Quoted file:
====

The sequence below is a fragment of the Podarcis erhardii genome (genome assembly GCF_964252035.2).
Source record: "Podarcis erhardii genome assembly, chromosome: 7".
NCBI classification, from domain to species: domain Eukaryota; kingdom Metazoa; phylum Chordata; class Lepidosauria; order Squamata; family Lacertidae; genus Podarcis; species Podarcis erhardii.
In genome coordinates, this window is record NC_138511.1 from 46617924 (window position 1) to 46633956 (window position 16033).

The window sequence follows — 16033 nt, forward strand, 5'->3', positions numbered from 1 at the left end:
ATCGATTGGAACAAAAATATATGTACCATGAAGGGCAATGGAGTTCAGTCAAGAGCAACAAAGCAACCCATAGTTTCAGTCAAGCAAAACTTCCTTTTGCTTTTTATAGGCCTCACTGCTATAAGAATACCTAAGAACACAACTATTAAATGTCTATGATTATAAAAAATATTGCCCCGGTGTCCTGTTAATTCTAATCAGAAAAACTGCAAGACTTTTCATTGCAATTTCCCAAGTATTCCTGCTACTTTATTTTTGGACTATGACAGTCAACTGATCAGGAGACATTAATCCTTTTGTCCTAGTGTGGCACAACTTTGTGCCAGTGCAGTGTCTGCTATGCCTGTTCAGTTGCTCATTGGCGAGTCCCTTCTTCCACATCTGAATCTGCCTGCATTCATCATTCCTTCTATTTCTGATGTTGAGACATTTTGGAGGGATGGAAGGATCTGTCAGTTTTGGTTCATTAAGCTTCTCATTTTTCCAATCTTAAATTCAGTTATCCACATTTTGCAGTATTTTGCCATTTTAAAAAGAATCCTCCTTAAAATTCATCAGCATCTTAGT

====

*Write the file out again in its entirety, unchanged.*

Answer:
The sequence below is a fragment of the Podarcis erhardii genome (genome assembly GCF_964252035.2).
Source record: "Podarcis erhardii genome assembly, chromosome: 7".
NCBI classification, from domain to species: domain Eukaryota; kingdom Metazoa; phylum Chordata; class Lepidosauria; order Squamata; family Lacertidae; genus Podarcis; species Podarcis erhardii.
In genome coordinates, this window is record NC_138511.1 from 46617924 (window position 1) to 46633956 (window position 16033).

The window sequence follows — 16033 nt, forward strand, 5'->3', positions numbered from 1 at the left end:
ATCGATTGGAACAAAAATATATGTACCATGAAGGGCAATGGAGTTCAGTCAAGAGCAACAAAGCAACCCATAGTTTCAGTCAAGCAAAACTTCCTTTTGCTTTTTATAGGCCTCACTGCTATAAGAATACCTAAGAACACAACTATTAAATGTCTATGATTATAAAAAATATTGCCCCGGTGTCCTGTTAATTCTAATCAGAAAAACTGCAAGACTTTTCATTGCAATTTCCCAAGTATTCCTGCTACTTTATTTTTGGACTATGACAGTCAACTGATCAGGAGACATTAATCCTTTTGTCCTAGTGTGGCACAACTTTGTGCCAGTGCAGTGTCTGCTATGCCTGTTCAGTTGCTCATTGGCGAGTCCCTTCTTCCACATCTGAATCTGCCTGCATTCATCATTCCTTCTATTTCTGATGTTGAGACATTTTGGAGGGATGGAAGGATCTGTCAGTTTTGGTTCATTAAGCTTCTCATTTTTCCAATCTTAAATTCAGTTATCCACATTTTGCAGTATTTTGCCATTTTAAAAAGAATCCTCCTTAAAATTCATCAGCATCTTAGT